seeing it for the first time—no matter how many times you've
seen it before. Your mind always seeks the familiar, but you
miss so much. Vary your vision. Refuse to let your
eyes focus on the same things you always look at. Force
yourself to look in different places. Wherever your vision
goes, your senses go."
Other students are at the edge of a
cornfield, practicing the graceful, excruciatingly slow
movements we've learned for stalking. Still another is down on
all fours, notebook at side, imitating the basic animal
walking motions Brown has taught us. "You can't track an
animal if you don't understand how it moves," he says.
A shrill squeaking sound—wood rubbing
against wood—comes from behind me, and I cringe. I don't have
to look to know that it's a student working a bow drill, the
basic survival fire-starting apparatus consisting of a notched
fireboard, a dowellike spindle, a handhold, a small bow and a
tinder bundle. Making one, then starting a fire with it, was
our first workshop. In typical Brown fashion, we were provided
a chunk of cedar, the least desirable of acceptable woods. "If
you can get a bow drill fire going with cedar," Brown says,
"you can get one going with any of the better woods."
I'm embarrassed to be one of the few
students who have yet to succeed. I sigh. What the heck, I'll
try again. I get the drill I've made. I fluff up the tinder
bundle and lay it on the floor, place the fireboard over it,
wrap the bow's cord around the spindle, position the spindle's
bottom end on the board, put the handhold on the top end.
OK. Left foot anchors the fireboard.
Right knee behind left foot. Chest down tight against thigh,
left arm braced across shin. Start sawing with the bow, easy
at first, back and forth. Now pick up a little speed. Back and
forth, back and forth. Faster. Push down harder on the
spindle. There, some smoke. A little faster, bear down a
little harder (I'm running out of breath, my arm's cramping).
More smoke. Good, faster now, faster; push down a little
harder . . . pop, clatter . . . the spindle flies off the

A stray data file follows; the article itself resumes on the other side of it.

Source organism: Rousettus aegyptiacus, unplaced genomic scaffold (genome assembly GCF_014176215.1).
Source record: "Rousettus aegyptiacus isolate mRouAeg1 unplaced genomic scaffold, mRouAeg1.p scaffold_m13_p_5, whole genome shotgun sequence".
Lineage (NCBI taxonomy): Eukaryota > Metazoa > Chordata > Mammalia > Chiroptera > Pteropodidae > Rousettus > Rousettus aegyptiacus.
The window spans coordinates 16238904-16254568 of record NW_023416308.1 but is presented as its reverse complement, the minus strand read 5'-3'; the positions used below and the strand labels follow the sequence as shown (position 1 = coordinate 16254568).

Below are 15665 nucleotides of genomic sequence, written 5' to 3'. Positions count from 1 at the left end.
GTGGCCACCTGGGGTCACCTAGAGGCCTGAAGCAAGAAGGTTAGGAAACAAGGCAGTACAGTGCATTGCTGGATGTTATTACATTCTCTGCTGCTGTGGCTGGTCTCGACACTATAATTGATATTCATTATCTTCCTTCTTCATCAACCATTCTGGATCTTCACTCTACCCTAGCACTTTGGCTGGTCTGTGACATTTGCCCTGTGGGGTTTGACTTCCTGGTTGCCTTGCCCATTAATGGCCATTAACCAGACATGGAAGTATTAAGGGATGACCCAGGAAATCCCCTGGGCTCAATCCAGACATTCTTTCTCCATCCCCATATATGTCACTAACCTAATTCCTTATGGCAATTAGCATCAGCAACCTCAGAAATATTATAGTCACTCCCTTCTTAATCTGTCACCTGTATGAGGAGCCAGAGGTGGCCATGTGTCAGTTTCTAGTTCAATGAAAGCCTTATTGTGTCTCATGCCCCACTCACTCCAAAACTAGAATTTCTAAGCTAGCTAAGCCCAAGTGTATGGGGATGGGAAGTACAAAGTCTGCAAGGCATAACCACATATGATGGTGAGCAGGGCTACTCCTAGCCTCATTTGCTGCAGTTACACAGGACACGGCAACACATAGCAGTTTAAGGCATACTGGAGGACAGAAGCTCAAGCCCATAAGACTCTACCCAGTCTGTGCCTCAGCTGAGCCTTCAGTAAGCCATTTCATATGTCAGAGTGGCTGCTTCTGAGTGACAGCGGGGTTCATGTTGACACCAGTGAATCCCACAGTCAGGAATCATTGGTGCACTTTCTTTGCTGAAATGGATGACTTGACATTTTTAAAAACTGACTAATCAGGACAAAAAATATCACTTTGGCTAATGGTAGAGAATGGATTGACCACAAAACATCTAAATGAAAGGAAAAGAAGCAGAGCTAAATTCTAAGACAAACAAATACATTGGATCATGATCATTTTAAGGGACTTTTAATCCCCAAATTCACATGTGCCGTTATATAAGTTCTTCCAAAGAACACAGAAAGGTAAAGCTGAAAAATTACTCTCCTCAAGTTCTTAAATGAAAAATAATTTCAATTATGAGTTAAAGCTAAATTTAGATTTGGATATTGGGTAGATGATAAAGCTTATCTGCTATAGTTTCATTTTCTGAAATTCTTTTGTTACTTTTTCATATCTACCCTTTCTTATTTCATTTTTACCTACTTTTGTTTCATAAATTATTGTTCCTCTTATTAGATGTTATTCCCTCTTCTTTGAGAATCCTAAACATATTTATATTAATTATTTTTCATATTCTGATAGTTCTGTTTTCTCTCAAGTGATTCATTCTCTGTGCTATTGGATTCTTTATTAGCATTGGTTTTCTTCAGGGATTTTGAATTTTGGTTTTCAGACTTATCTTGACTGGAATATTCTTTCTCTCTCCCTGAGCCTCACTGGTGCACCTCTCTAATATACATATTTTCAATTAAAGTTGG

board and across the room, just as it has countless times
before. Feeling beaten, I walk over and pick the spindle up,
forgetting that the end is hot, and burn my hand—injury added
Just then Frank, one of the school's
instructors, comes around the corner. "Did you get your fire
yet?" he asks jovially. I grimace. "Look," he says, "let's get
together after tonight's lecture and see if we can't
figure out what you're doing wrong."
"Nah, thanks, that's OK," I
say, shrugging. "I'll just practice when I get home. It's not
that important, no big deal."
The afternoon's tracking lecture, like
those before it, is electrifying. When Brown talks tracking,
his voice shakes with excitement, his eyes burn with
intensity, he paces back and forth, his hand flies across the
blackboard to illustrate a point. He is obsessed with tracking
and admits it. As a child, he developed a callus across his
lower chest from spending so much time crawling on the ground
poring over tracks.
"Every mark is a track," Brown teaches.
"Everything that is not flat is a track; the Grand Canyon is a
water track, a fallen tree is a track of the heartrot that
killed it and of the wind that felled it. Every dent, pocket,
fissure, scrape, mark in the ground, every rolling hill, every
scratch is a track. The ground is a manuscript, an open book;
it is littered with tracks, from the largest to the smallest,
and each one tells you something."
To me, the lectures are a revelation.
Brown's teaching goes way beyond merely identifying foot or
paw prints in the dirt. "Earth mother gives you a clear print
to follow maybe 5% of the time," he says. He teaches us
compression tracking—identifying vague depressions in the
ground or deep leaf litter or thin dust by their general shape
and the patterns in which they're arranged.